By Armand Leone and Jessica E. Choper
Hosting a clinic at your facility can be beneficial for a number of reasons. It can provide marketing opportunities for your farm, generate revenue and offer a fun learning experience for everyone involved. However, before you officially kick off your clinic, there are a few safety considerations to keep in mind.
After you’ve lined up your clinician and have the date picked out, make sure basic legal considerations are in place.
If your clinician teaches or gives clinics regularly, they likely have their own liability insurance, but be sure to confirm this with them well before the clinic date.
Since you’re hosting the clinic at your property and likely have boarders, you should already have commercial liability insurance in place. If you don’t, it’s also vital that you obtain your own liability coverage in advance of the clinic. You should also contact your insurance provider before the clinic to confirm that your policy covers this particular activity.
Make certain that all clinic participants sign a liability waiver, even if the clinician also requires riders to sign liability waivers for his or her benefit. Almost all states within the U.S. now also have Equine Activity Liability Acts, so make sure the mandated liability warning signs contain the requisite language and are displayed on your property in a clearly visible location.
Emergency Medical Services
In any equine activity, there’s almost always risk involved. Injuries can happen and it’s essential to be prepared to handle an emergency situation. Even though 911 is usually the first call you’ll make in a medical emergency, make certain that the contact information for the local EMS ambulance corps and hospital are readily available for you and staff as well. You can also contact your local ambulance service before the clinic to alert them of your upcoming event. At the time the riders register for the clinic, have them provide emergency contact information so that it’s easily accessed.
Where there are horse owners, you’ll often find dogs so you need to decide if you should allow dogs at your clinic. Having dogs at an event like this can present liability issues for both dog owners and for you as the property owner.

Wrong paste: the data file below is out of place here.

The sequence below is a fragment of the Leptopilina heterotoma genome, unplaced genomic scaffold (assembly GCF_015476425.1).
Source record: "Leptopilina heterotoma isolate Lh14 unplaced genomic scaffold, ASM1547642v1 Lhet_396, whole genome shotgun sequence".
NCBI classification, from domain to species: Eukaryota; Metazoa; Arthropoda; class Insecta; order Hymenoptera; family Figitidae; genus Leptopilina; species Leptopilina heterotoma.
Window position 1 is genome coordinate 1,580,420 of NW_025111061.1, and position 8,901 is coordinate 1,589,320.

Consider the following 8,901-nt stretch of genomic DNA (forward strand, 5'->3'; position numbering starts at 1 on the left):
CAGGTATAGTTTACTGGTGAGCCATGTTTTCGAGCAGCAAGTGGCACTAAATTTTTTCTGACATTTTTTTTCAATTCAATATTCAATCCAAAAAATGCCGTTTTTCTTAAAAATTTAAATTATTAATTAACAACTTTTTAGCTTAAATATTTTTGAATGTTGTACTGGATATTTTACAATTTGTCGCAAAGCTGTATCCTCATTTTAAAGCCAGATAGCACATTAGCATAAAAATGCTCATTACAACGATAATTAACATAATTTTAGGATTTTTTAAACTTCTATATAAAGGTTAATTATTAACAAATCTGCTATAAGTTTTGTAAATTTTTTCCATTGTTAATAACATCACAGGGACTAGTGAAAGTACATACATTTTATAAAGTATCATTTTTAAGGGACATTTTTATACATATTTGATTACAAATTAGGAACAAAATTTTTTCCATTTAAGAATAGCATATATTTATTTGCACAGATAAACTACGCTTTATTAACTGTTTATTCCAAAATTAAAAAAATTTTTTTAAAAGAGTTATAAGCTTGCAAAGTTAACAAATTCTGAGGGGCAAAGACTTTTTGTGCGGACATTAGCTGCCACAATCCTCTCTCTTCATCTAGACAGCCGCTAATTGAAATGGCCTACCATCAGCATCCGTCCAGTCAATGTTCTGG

Dogs can cause a horse to spook and a rider to fall off, resulting in injuries to both horse and rider. Even if dogs are allowed on the premises with a leash, they can get loose and interfere with the smooth operation of the clinic. Plus, the possibility of a dog biting an attendee is also a major liability concern.
Whether you decide to disallow dogs at the clinic or strictly enforce a “leashed-only” rule, include this information in any pre-clinic materials sent out to the potential participants and other attendees. Also, be sure to post signs about dog rules on-site at the clinic.
Clinics offer a great opportunity for children to learn from a top professional in a relaxed, educational environment. However, it’s a good idea to set some guidelines in order to keep children safe when they’re not riding during a session.
Even though they may not intend to cause any harm, kids who are playing near the barn or arena could be a potentially hazardous distraction. Running, yelling or other types of behavior can startle a horse, causing a rider to fall off. Curious children may also explore your facility, opening stall doors, leaving gates open, interacting with dangerous horses or unintentionally causing property damage.
One way to help avoid these scenarios is to designate clearly marked areas for clinic participants and auditors. You can also post “No Admittance” signs in areas of the barn, rings or any other area that you would like to have off-limits. Include these on-site rules when attendees sign release forms, and make sure that parents relay this information to their children.
Horse and Rider Safety
Before each group begins their session, have the clinician perform a tack safety check for every participant. This should include the bridle, saddle and all accessories. This is a good way to avoid any tack malfunctions during a ride and hopefully prevent riders from falling, and subsequently, horses running loose on the property. Always check girths at the beginning of each session and again before jumping.
Again, before the start of each group, the clinician should brief the riders on what to do in the event that a rider does fall off. Loose horses can quickly become frightened, especially in a new environment. The best way to ensure a quick and safe recovery of the horse is to have all riders remain calm, dismount, go to the center of the ring and allow experienced staff to retrieve the loose horse.
Once you’ve lined up the appropriate liability coverage for your event, set clear rules about dogs and unattended children, posted on-site signage in clear language and visible locations, and have safety plans set in place for riding sessions, you’re all set to host your clinic. Best of luck!
Nicole Butchko and Corsair taking part in a clinic.
Photo by Jump Media